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The Tapeless Office: After completing my digitize-and-get-rid-of-tapes project in January, and dumping a box of commercial tapes on the thrift store and mailing off a bunch of personal tapes to GreenDisk for recycling, I've now gotten the number of non-blank cassette tapes in my house down to about 12. For some reason this has not led to the dramatic increase in storage space I'd hoped.

Because of the thrift store thing I was thinking how odd it is that thrift stores still sell huge collections of terrible records, 20 years after they stopped really making records. You'd think things would have shaken out by now so that all the good records have been selected by hipsters or record stores and the remainder can't be sold, but I guess people keep dying.

Compare old game cartridges and computer software. There were windows for old game cartridges showing up at the thrift store 5-7 years after the console died. I remember going to the DI in Provo around the time of my father's funeral and seeing a huge bin of loose Atari 2600 cartridges. Around the time I graduated from high school you started seeing the lamer NES cartridges in thrift stores, but they were behind the glass case and sold for far more than they were worth--more than they're worth today, in fact. A couple months ago I saw someone's N64 carts at the thrift store on Ditmars. You might say that today's game buyback stores mean games don't end up at the thrift store, but what happens to those games after the consoles die? [Oh, I recently bought a Wii game at Goodwill, but it was busted, as you might have expected.]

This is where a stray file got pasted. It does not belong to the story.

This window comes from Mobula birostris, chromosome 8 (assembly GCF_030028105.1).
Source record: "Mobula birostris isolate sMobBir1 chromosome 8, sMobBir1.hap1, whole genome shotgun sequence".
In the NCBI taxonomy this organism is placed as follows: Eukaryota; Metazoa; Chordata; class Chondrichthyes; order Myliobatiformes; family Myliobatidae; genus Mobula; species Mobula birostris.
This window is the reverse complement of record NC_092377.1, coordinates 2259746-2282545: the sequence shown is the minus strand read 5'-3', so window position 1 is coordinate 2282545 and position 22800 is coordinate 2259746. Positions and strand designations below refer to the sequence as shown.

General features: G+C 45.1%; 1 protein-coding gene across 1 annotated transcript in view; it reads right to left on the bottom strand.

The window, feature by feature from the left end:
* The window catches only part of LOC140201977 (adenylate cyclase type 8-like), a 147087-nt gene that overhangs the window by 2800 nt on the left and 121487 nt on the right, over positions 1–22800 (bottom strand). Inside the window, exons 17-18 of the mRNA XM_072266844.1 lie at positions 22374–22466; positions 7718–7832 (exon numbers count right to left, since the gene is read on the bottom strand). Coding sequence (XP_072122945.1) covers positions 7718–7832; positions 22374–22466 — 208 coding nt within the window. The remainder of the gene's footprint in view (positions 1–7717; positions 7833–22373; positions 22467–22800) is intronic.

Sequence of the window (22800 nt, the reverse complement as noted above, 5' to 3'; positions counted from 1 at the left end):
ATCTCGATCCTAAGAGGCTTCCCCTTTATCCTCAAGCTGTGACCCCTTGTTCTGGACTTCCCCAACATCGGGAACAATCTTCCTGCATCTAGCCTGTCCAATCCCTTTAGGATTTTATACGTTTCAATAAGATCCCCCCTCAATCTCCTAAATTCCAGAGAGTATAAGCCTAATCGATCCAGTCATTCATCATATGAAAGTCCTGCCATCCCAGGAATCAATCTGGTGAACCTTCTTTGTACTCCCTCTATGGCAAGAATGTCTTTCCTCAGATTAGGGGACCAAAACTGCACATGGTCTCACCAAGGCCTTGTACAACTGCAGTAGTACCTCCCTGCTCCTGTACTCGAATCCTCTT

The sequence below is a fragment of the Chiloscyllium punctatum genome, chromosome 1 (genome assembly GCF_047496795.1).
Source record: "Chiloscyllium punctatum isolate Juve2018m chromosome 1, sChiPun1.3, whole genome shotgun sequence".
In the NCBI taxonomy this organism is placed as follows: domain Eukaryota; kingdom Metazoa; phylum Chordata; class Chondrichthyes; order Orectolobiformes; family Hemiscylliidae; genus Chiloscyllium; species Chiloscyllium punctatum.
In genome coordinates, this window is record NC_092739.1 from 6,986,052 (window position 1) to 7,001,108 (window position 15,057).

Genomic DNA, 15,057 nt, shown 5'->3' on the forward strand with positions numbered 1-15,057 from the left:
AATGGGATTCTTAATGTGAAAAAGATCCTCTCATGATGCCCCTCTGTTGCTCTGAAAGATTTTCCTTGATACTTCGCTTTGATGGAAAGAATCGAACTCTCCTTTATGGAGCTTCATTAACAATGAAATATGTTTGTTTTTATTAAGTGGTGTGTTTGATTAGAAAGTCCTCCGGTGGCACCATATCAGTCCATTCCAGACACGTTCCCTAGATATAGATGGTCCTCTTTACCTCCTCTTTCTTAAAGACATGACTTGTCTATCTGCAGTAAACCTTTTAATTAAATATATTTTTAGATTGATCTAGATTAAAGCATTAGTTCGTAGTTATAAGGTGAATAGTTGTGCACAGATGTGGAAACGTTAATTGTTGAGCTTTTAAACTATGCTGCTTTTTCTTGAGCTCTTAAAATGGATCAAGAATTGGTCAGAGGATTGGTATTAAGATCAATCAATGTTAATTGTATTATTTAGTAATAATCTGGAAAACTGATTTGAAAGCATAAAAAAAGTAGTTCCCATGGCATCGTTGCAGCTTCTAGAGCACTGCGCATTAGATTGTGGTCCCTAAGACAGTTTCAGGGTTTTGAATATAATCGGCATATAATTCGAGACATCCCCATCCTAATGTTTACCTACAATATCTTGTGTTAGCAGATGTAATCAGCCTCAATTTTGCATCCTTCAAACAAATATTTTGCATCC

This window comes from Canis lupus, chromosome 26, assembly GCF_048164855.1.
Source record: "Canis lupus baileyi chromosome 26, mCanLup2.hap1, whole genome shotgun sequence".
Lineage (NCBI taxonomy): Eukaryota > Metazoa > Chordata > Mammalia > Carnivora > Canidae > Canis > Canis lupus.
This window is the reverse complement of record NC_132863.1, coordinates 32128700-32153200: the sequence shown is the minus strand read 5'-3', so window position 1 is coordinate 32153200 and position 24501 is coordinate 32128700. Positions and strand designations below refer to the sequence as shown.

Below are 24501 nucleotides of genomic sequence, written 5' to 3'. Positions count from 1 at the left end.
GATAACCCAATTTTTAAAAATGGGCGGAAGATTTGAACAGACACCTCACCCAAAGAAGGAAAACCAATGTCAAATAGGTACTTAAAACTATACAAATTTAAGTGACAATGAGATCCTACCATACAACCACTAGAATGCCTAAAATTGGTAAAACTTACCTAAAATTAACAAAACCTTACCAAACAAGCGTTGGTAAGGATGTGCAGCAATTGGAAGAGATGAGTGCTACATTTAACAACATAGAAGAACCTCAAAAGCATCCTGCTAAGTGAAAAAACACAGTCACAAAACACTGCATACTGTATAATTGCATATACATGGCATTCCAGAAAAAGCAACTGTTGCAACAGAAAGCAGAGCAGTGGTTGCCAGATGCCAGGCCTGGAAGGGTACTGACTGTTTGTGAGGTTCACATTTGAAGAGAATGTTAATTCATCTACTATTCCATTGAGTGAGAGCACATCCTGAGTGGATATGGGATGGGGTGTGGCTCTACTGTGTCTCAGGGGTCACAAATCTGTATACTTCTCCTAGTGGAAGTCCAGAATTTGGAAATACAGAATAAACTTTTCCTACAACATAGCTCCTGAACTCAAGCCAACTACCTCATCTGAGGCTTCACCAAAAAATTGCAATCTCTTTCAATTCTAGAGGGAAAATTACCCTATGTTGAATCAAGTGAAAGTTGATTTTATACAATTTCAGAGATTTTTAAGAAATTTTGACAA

Old computer books stay in the thrift store economy for longer, though it's been a while since I saw a good flowchart-filled "Principles Of Data Structure Analysis" book in a thrift store, or even a Windows 3.1 book.


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